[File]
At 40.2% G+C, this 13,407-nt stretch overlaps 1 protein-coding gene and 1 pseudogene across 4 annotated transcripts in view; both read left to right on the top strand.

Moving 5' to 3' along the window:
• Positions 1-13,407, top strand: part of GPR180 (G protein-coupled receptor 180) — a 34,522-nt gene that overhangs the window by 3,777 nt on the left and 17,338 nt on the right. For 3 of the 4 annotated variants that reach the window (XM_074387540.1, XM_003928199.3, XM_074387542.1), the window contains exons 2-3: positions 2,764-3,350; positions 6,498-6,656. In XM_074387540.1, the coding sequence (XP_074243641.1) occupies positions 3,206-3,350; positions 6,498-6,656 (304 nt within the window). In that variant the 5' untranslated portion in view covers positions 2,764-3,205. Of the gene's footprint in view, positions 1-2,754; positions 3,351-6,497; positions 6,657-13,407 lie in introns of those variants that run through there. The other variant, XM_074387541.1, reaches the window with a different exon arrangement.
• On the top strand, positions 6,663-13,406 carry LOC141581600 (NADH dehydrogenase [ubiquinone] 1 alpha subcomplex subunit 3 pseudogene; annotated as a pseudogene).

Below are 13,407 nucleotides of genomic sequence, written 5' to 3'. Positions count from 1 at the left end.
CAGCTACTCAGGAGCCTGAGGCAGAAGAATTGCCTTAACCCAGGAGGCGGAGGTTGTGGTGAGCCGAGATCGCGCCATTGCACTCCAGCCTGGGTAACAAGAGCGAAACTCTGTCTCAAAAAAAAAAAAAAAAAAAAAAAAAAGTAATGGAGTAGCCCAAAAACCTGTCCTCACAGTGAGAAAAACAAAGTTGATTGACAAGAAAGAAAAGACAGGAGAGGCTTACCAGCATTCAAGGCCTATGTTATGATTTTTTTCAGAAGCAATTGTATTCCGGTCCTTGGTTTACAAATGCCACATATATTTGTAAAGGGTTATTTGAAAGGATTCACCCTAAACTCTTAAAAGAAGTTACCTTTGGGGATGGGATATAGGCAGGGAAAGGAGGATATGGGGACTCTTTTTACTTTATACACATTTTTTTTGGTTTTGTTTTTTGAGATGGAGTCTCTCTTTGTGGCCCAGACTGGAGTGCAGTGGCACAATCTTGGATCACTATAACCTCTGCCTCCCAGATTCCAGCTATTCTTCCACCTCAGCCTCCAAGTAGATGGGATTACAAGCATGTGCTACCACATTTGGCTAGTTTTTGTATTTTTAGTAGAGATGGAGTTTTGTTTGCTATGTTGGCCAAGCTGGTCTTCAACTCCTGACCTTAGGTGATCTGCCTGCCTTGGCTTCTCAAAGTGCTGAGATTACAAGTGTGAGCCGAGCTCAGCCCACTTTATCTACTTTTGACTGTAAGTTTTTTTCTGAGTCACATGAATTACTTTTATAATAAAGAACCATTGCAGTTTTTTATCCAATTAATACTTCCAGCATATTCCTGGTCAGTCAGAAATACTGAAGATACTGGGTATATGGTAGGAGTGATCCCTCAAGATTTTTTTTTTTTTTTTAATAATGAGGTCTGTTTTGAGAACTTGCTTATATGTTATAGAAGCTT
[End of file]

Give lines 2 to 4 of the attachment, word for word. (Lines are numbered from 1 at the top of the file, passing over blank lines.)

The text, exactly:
Moving 5' to 3' along the window:
• Positions 1-13,407, top strand: part of GPR180 (G protein-coupled receptor 180) — a 34,522-nt gene that overhangs the window by 3,777 nt on the left and 17,338 nt on the right. For 3 of the 4 annotated variants that reach the window (XM_074387540.1, XM_003928199.3, XM_074387542.1), the window contains exons 2-3: positions 2,764-3,350; positions 6,498-6,656. In XM_074387540.1, the coding sequence (XP_074243641.1) occupies positions 3,206-3,350; positions 6,498-6,656 (304 nt within the window). In that variant the 5' untranslated portion in view covers positions 2,764-3,205. Of the gene's footprint in view, positions 1-2,754; positions 3,351-6,497; positions 6,657-13,407 lie in introns of those variants that run through there. The other variant, XM_074387541.1, reaches the window with a different exon arrangement.
• On the top strand, positions 6,663-13,406 carry LOC141581600 (NADH dehydrogenase [ubiquinone] 1 alpha subcomplex subunit 3 pseudogene; annotated as a pseudogene).